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10 Ways to Get Readers to Reach the End of Your Articles

  • Nate McCallister
  • 7 min read
10 Ways to Get Readers to Reach the End of Your Articles

Intro

Here’s a sobering statistic for you. A HubSpot survey reports that only 29% of readers claim to read blog posts from beginning to end (source).

When you write a post, you want over 29% to read the whole thing, right? I know I do!

29% of readers read posts from beginning to end

This is especially true if you’re an affiliate marketer like I am and want your readers to actually comprehend your offer, read your call to action, and convert the sale.

That’s why I’ve put a lot of time and effort into finding out how to create blog posts that keep readers interested from beginning to end.

In this article, I will show you everything I know.

I’ve done my best to reference sources that prove my points below, but some of these tips are strictly from my own experiences as a blogger and a reader. These things keep me on pages and seem to keep readers on mine.

Read this article and the tips inside if you want more people to read your blog posts from the first word to the last word.

#1 Always Explain What's in It for the Reader

You may notice I did this directly above. I explained what you're going to get out of this blog post.

As interesting as you and I might think we are, our readers only care about what's in it for them.

Don't take it personally; it's just how it is.

So, be sure to make it clear to the reader up front what benefits they'll get after reading your post.

Explain why they will be better off after reading the post, and they will be much more likely to actually read it.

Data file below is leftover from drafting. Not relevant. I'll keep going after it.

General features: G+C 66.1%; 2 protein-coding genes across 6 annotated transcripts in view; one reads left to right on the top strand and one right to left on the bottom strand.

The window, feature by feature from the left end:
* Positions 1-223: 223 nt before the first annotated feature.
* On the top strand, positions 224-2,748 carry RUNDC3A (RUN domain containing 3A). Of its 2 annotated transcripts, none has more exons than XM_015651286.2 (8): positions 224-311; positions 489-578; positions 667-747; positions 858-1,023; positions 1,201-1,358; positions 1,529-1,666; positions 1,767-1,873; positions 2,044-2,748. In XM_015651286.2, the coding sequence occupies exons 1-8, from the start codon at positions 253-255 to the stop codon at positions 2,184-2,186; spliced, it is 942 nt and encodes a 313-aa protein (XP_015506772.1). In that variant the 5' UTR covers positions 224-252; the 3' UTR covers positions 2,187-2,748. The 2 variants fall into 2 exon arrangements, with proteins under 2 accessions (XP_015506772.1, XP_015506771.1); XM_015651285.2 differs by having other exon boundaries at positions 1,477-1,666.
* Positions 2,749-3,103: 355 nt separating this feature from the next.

If possible, consider adding an “open loop” to the beginning of your post.

Open loops are something that are leveraged in most TV shows, especially day-time dramas. They keep us from flipping off the channel during commercials by holding back something. It plays on our need to have closure to things and our desire to fulfill curiosity.

Ryan Seacrest used this method so much in American Idol that the concept is often called Seacresting.

Seacresting

Tease the reader that something is coming and that they should stick around to find out what it is. Don’t overdo this though. If you genuinely have nothing to share, save this approach for another day.

#2 Use White Space

We want to facilitate the journey from the first word to the last word.

Readers should feel like they’re coasting down a hill on skis when reading your content. Most posts, however, feel more like fighting uphill on rollerblades.

Use White Space

Unless you’re writing an academic report, please avoid writing anything that resembles the document above.

Don’t worry about paragraphs. This is blogging, not a 7th-grade English class.

You can and should break up long chunks of text into manageable, smaller chunks.